Where is the Olympic brand going?

Wrestling was just eliminated from the 2020 Olympics by the International Olympic Committee.  What?  And golf and tennis are included?  Apparently wrestling was odd man out – 26 ‘core’ sports vying for 25 spots, and the criteria included things like television ratings, ticket sales, anti-doping policy and global participation and popularity.


—>  Why should we care?  Why should the Olympics care?  The Olympic credo is ‘Citius, Altius, Fortius‘ –  Higher, Faster, Stronger – – and the Olympic brand had come to mean a way to settle the ancient traditional arguments about who’s the fastest man, who’s the strongest man, etc.  Over the years, the Games tried to hew closely to this idea, but inevitably had to adapt to survive, most importantly becoming gender-equal, but also bowing to media-driven economics by adding sports that would be unrecognizable to Baron de Coubertin (e.g. beach volleyball, BMX cycling) but that appeal to a target demo.  One of my earlier posts lamented the reinstatement of golf to the 2016 Games (it was an Olympic sport in 1904), because along with tennis, there are already ample opportunities annually to decide the top athletes in these sports, and that they would necessarily crowd out something else more worthy of the Olympic spotlight.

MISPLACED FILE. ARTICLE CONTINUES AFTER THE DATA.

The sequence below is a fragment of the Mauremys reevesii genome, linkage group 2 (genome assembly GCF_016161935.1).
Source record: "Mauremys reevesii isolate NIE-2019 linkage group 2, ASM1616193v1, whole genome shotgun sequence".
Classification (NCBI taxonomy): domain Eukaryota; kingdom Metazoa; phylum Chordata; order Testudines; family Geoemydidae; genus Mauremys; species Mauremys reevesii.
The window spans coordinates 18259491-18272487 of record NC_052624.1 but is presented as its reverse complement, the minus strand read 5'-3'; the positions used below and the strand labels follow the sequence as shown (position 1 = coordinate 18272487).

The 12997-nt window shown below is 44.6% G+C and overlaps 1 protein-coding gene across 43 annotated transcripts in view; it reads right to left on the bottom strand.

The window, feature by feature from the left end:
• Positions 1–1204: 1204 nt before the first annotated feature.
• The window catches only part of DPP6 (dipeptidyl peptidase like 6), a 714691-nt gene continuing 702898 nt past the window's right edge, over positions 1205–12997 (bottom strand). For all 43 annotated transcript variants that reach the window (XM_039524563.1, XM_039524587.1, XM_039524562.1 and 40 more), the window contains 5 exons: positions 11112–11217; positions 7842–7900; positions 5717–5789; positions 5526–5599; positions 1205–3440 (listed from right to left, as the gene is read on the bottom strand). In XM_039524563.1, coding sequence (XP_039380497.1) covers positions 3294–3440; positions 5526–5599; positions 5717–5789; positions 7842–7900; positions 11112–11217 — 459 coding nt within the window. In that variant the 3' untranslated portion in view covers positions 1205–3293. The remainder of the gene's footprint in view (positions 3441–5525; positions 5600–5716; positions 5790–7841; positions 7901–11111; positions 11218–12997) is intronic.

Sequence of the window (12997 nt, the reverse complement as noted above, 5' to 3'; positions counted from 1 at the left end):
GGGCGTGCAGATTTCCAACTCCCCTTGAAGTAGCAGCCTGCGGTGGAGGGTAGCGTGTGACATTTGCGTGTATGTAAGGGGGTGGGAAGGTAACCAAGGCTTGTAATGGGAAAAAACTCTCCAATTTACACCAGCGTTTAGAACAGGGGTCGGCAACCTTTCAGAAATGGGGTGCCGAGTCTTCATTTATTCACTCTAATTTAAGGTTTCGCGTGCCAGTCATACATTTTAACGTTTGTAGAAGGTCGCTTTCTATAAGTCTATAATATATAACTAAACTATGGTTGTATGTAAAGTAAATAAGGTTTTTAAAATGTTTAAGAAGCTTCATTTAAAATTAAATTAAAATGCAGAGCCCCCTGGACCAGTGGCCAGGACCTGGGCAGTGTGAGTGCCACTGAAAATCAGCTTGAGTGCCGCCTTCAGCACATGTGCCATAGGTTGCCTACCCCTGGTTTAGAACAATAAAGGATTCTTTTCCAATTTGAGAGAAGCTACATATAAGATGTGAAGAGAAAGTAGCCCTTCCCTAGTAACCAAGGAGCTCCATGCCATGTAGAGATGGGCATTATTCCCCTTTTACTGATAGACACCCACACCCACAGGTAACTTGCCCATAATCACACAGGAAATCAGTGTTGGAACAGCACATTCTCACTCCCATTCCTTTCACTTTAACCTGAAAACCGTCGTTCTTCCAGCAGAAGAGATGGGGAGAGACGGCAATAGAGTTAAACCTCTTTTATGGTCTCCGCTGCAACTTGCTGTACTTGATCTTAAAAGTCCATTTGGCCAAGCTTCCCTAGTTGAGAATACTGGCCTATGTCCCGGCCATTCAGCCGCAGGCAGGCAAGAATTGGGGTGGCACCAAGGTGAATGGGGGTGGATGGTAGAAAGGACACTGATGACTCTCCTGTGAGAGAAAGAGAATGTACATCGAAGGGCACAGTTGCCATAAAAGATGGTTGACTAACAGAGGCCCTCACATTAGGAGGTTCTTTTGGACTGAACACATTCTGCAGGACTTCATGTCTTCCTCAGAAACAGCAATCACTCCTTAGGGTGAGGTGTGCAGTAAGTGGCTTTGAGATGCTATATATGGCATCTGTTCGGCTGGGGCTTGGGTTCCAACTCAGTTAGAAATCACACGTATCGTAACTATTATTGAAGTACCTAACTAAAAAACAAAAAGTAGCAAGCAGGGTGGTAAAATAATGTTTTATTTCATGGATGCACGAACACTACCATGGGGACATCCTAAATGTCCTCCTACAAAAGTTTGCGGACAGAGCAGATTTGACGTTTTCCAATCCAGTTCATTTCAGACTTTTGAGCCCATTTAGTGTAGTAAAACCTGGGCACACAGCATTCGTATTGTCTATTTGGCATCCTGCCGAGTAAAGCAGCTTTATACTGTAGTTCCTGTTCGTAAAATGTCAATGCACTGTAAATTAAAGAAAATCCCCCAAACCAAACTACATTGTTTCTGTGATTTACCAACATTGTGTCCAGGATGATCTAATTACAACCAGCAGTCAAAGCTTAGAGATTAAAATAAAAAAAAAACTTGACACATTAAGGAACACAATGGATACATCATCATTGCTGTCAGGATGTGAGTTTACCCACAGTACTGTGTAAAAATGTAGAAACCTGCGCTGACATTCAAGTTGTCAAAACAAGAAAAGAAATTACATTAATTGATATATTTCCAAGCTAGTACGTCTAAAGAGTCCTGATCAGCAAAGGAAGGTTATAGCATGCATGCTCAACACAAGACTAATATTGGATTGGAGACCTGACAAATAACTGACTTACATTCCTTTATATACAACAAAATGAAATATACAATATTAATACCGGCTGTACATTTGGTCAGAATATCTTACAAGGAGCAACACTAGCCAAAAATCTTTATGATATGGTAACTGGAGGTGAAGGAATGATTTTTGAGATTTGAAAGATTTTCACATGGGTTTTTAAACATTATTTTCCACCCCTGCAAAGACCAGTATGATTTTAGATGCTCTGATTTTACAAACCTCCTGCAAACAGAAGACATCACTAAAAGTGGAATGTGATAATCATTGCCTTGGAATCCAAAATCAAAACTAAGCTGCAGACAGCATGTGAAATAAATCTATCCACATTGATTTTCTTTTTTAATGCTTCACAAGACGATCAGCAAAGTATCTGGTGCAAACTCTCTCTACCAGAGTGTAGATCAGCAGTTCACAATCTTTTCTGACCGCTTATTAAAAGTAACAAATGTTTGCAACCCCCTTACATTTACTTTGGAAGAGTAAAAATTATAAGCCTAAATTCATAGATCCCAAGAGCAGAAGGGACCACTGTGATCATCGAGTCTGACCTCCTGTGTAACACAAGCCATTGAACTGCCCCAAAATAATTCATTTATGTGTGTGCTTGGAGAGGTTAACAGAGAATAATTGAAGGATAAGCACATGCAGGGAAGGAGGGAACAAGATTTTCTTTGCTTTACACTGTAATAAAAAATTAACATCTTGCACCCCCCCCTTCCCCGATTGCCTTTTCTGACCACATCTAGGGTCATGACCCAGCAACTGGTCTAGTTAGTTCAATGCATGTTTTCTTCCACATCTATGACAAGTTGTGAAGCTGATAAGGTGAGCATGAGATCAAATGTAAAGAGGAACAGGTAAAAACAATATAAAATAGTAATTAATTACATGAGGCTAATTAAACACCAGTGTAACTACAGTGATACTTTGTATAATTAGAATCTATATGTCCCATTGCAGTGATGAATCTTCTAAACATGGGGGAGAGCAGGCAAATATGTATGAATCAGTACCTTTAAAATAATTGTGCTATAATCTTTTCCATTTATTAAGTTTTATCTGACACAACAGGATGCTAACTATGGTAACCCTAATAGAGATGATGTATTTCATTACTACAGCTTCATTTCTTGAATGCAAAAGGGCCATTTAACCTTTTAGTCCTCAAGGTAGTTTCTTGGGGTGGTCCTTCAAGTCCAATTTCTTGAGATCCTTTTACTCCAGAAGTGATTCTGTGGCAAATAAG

—> Wrestling is now just one of an at-large list of candidates including roller sports, sport climbing, wakeboarding and wushu that will apply for participation in 2020.

—> Perhaps we’ve reached a tipping point.  With this move, the meaning of the Olympic brand becomes less clear.  While it originated as the indisputable contest to crown the world’s best in the basic athletic skills for the following 4 years, as it gradually sheds its legacy and chases ratings, it now seems on its way to becoming another (albeit very large) global media/entertainment extravaganza.


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